• Parabaas
    Parabaas : পরবাস : বাংলা ভাষা, সাহিত্য ও সংস্কৃতি
  • পরবাস | Translation | Poem
  • Kirtinasha : Mohammad Rafiq
    translated from Bengali to English by Carolyn Brown


    at the river's edge ambushing

    shadows huddle in the mud

    rasping breaths echo in the dusk

    it's only evening, not doomsday

    mutterings boil up and burst

    over the land, grumblings gather

    and scatter—it's not

    the flood, only the turning tide

    the air cracks, then shatters

    ayai, it's the end—the wind shrieks

    and whips the night—it's only

    the riverbank plunging, not the deluge

    surging spurting spilling

    it's only water, not poison



    ho now, Beguni! your lover's coming tonight

    so comb your hair, coil your braids high

    hush, Kirtinasha's rising, racing, drenched in desire

    under the last full moon in this season of sighs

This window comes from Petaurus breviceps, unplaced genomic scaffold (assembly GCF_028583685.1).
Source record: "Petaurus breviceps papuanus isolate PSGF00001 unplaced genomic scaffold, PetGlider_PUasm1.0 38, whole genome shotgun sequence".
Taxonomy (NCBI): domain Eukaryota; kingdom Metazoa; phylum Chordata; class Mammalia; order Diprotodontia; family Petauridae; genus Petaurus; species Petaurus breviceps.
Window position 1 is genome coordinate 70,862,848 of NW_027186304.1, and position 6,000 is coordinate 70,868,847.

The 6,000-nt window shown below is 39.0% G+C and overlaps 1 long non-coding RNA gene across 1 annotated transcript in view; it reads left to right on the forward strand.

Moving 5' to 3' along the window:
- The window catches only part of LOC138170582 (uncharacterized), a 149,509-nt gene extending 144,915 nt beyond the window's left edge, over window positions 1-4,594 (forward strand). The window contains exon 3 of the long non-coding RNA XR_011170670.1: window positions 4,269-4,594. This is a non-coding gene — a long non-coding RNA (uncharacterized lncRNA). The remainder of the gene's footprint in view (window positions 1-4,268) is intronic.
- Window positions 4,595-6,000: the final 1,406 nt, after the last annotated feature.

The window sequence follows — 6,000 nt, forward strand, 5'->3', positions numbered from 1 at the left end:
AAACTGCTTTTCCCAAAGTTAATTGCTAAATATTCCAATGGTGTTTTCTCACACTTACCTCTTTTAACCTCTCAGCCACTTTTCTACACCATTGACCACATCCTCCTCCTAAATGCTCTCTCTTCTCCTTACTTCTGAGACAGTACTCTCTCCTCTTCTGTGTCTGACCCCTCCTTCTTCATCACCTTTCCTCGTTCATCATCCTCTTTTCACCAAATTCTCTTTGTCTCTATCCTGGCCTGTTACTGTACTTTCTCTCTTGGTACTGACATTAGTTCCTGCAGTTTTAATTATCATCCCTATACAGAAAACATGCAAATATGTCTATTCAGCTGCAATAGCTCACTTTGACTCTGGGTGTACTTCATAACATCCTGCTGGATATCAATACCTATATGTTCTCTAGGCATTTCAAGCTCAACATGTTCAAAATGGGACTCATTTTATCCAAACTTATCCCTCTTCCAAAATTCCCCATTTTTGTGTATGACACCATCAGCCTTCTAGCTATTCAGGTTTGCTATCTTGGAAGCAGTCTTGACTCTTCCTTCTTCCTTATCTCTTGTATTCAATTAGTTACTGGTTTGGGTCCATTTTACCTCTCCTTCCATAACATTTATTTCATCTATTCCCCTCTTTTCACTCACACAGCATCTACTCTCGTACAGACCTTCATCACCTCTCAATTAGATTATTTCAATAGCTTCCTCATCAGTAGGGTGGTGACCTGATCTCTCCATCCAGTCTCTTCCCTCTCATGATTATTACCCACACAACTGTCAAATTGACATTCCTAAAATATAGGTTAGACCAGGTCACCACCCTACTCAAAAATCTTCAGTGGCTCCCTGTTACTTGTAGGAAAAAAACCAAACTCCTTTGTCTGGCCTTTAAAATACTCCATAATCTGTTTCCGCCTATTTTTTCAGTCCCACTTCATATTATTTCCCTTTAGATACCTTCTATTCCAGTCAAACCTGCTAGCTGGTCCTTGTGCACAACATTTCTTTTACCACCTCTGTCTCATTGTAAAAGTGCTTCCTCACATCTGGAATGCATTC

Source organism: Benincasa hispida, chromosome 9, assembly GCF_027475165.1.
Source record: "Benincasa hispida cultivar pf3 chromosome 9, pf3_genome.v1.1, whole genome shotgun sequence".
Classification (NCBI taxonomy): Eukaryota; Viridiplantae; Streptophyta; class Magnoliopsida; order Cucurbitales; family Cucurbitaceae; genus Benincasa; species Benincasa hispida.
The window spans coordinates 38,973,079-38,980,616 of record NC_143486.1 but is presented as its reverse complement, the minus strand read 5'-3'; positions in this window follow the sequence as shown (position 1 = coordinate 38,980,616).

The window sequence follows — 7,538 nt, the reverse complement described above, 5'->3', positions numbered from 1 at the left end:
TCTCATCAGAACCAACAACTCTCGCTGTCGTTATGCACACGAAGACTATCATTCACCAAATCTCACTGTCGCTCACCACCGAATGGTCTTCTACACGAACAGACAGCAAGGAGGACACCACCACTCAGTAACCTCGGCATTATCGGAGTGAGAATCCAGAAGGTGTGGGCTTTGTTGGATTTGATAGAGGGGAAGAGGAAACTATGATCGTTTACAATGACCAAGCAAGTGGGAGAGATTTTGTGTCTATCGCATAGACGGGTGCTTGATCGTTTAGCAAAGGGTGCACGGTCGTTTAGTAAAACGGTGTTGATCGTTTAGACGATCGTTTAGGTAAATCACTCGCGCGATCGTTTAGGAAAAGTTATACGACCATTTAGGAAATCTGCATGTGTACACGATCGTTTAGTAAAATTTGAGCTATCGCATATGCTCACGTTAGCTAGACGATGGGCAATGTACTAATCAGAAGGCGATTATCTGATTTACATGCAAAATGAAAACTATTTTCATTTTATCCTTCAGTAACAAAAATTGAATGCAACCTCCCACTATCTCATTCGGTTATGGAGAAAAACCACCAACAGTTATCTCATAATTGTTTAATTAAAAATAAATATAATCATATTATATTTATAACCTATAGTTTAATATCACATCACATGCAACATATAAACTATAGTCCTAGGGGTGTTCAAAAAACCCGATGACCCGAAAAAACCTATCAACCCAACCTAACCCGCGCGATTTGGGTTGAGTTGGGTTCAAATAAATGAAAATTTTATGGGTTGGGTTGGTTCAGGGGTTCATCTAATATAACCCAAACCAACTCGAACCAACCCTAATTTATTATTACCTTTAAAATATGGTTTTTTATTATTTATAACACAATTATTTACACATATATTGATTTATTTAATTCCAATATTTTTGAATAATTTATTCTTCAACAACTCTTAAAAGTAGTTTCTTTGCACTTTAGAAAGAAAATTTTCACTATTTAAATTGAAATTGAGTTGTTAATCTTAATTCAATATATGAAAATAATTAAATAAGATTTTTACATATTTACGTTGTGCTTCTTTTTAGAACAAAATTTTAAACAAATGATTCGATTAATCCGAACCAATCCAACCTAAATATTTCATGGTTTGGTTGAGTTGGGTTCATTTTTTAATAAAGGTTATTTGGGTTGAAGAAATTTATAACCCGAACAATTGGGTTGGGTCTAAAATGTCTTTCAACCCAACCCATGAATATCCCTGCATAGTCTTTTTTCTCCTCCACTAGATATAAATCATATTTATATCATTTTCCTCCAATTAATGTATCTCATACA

Damodar, the wind's husky voice is sweet tonight

    hope's phantoms rock the tethered boat

    water kisses it, night clasps its planks

    seeking sleep's secret in the dripping rain

    foamy waves whirl wildly over rippling arms

    soaked ribs quiver in the rampaging wind

    ho now, Beguni! never mind your scented clothes

    no tired feet, no darkened doorways, forget them tonight

    tomorrow Kirtinasha will ebb and flow as always

    tonight is different, Damodar, tonight's call is different



    brine-encrusted wall . . . snake drooping over a beam